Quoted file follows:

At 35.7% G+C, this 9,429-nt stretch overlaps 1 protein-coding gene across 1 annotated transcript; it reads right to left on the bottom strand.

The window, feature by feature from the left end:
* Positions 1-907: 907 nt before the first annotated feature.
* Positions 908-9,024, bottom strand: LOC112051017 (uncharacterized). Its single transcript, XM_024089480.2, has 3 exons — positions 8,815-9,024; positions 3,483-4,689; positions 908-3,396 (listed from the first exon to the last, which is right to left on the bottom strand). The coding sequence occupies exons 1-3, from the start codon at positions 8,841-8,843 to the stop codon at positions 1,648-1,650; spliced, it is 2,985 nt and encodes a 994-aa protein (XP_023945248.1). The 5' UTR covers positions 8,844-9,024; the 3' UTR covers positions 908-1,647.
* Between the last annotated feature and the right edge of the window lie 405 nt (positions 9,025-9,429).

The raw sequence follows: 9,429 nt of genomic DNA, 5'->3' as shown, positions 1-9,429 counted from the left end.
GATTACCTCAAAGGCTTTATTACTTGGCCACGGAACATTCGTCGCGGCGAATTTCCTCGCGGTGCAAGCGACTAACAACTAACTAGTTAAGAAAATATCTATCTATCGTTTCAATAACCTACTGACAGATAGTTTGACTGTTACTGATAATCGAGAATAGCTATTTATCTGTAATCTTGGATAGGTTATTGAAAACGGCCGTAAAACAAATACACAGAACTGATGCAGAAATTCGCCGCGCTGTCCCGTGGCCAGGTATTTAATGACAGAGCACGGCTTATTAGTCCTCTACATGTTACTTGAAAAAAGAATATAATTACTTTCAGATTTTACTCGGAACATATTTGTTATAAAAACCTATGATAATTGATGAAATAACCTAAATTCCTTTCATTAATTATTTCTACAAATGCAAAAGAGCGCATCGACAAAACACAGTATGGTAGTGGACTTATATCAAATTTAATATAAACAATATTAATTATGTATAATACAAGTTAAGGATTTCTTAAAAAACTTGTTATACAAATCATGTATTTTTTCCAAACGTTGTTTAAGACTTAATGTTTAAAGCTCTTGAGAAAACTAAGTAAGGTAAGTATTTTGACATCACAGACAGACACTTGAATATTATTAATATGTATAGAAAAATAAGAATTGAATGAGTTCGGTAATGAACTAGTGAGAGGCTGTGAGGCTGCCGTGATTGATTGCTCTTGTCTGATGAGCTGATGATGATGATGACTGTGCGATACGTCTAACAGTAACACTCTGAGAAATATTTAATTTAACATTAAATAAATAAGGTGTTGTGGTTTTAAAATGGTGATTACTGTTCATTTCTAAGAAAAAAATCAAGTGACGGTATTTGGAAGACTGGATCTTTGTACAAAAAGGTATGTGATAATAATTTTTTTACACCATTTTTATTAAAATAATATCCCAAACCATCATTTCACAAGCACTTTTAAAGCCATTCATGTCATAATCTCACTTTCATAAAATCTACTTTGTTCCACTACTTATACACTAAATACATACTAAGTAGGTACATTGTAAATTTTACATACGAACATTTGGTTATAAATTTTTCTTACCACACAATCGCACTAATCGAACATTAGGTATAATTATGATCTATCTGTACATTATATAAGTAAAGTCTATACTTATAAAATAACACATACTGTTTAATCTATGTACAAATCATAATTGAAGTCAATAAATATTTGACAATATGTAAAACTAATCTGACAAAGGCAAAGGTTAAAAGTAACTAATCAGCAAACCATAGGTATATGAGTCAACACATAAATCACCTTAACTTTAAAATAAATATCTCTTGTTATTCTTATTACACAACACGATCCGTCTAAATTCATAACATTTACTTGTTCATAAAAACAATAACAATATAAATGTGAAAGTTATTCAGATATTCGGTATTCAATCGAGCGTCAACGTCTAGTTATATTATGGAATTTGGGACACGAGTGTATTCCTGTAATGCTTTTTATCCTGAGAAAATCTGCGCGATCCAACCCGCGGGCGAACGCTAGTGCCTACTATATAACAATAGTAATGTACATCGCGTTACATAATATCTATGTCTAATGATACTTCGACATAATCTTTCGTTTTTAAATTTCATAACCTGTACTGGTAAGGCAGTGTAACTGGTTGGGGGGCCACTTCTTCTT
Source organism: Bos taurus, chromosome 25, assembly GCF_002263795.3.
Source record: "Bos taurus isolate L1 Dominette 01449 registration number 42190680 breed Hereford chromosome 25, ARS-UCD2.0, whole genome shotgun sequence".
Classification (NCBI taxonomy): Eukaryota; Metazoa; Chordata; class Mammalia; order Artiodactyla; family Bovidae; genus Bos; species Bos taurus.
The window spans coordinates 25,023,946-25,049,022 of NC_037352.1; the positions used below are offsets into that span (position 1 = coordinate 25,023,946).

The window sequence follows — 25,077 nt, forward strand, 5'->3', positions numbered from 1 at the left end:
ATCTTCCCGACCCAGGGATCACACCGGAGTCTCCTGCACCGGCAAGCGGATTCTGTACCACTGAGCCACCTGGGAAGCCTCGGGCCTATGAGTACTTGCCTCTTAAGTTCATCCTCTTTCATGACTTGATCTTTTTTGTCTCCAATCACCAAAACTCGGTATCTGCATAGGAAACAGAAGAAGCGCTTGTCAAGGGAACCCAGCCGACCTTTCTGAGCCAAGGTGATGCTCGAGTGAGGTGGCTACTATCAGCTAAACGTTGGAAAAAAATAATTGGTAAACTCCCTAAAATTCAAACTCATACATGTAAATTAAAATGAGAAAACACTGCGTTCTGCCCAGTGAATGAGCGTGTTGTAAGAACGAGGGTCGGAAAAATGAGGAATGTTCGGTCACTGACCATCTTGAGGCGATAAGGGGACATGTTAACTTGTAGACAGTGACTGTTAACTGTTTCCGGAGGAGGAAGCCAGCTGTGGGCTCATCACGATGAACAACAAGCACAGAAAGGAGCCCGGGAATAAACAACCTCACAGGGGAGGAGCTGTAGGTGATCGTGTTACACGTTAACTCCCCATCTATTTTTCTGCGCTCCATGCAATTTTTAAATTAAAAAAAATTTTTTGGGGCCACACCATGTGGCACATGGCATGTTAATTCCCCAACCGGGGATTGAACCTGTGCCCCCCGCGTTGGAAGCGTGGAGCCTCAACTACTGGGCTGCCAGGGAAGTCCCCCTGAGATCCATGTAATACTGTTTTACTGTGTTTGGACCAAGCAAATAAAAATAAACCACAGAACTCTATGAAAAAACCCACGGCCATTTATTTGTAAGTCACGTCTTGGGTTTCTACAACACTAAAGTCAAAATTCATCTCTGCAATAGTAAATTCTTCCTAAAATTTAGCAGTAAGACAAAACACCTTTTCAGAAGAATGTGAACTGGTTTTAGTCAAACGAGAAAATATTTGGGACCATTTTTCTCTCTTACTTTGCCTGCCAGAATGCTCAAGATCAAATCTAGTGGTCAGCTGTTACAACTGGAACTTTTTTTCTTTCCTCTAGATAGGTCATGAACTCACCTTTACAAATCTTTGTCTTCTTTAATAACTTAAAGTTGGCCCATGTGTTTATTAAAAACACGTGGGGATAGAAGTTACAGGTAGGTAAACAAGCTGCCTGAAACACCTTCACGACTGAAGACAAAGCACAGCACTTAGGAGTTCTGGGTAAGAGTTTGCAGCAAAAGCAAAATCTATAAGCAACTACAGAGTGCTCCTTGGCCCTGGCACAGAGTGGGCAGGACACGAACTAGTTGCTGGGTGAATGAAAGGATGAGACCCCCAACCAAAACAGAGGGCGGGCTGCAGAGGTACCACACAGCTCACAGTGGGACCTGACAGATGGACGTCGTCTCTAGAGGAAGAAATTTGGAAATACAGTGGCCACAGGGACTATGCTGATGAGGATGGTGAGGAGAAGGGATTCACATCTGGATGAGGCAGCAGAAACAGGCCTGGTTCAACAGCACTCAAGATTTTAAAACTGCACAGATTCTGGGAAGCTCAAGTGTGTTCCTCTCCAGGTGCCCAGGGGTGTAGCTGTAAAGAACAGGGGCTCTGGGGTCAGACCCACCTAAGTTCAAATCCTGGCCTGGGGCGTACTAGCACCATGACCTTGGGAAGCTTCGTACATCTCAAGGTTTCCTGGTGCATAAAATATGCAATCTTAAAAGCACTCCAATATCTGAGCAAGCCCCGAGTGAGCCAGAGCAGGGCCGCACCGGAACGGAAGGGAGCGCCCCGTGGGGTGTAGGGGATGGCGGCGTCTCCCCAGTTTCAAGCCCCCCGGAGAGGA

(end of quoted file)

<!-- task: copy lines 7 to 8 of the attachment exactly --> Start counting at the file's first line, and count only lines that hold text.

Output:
GATTACCTCAAAGGCTTTATTACTTGGCCACGGAACATTCGTCGCGGCGAATTTCCTCGCGGTGCAAGCGACTAACAACTAACTAGTTAAGAAAATATCTATCTATCGTTTCAATAACCTACTGACAGATAGTTTGACTGTTACTGATAATCGAGAATAGCTATTTATCTGTAATCTTGGATAGGTTATTGAAAACGGCCGTAAAACAAATACACAGAACTGATGCAGAAATTCGCCGCGCTGTCCCGTGGCCAGGTATTTAATGACAGAGCACGGCTTATTAGTCCTCTACATGTTACTTGAAAAAAGAATATAATTACTTTCAGATTTTACTCGGAACATATTTGTTATAAAAACCTATGATAATTGATGAAATAACCTAAATTCCTTTCATTAATTATTTCTACAAATGCAAAAGAGCGCATCGACAAAACACAGTATGGTAGTGGACTTATATCAAATTTAATATAAACAATATTAATTATGTATAATACAAGTTAAGGATTTCTTAAAAAACTTGTTATACAAATCATGTATTTTTTCCAAACGTTGTTTAAGACTTAATGTTTAAAGCTCTTGAGAAAACTAAGTAAGGTAAGTATTTTGACATCACAGACAGACACTTGAATATTATTAATATGTATAGAAAAATAAGAATTGAATGAGTTCGGTAATGAACTAGTGAGAGGCTGTGAGGCTGCCGTGATTGATTGCTCTTGTCTGATGAGCTGATGATGATGATGACTGTGCGATACGTCTAACAGTAACACTCTGAGAAATATTTAATTTAACATTAAATAAATAAGGTGTTGTGGTTTTAAAATGGTGATTACTGTTCATTTCTAAGAAAAAAATCAAGTGACGGTATTTGGAAGACTGGATCTTTGTACAAAAAGGTATGTGATAATAATTTTTTTACACCATTTTTATTAAAATAATATCCCAAACCATCATTTCACAAGCACTTTTAAAGCCATTCATGTCATAATCTCACTTTCATAAAATCTACTTTGTTCCACTACTTATACACTAAATACATACTAAGTAGGTACATTGTAAATTTTACATACGAACATTTGGTTATAAATTTTTCTTACCACACAATCGCACTAATCGAACATTAGGTATAATTATGATCTATCTGTACATTATATAAGTAAAGTCTATACTTATAAAATAACACATACTGTTTAATCTATGTACAAATCATAATTGAAGTCAATAAATATTTGACAATATGTAAAACTAATCTGACAAAGGCAAAGGTTAAAAGTAACTAATCAGCAAACCATAGGTATATGAGTCAACACATAAATCACCTTAACTTTAAAATAAATATCTCTTGTTATTCTTATTACACAACACGATCCGTCTAAATTCATAACATTTACTTGTTCATAAAAACAATAACAATATAAATGTGAAAGTTATTCAGATATTCGGTATTCAATCGAGCGTCAACGTCTAGTTATATTATGGAATTTGGGACACGAGTGTATTCCTGTAATGCTTTTTATCCTGAGAAAATCTGCGCGATCCAACCCGCGGGCGAACGCTAGTGCCTACTATATAACAATAGTAATGTACATCGCGTTACATAATATCTATGTCTAATGATACTTCGACATAATCTTTCGTTTTTAAATTTCATAACCTGTACTGGTAAGGCAGTGTAACTGGTTGGGGGGCCACTTCTTCTT
Source organism: Bos taurus, chromosome 25, assembly GCF_002263795.3.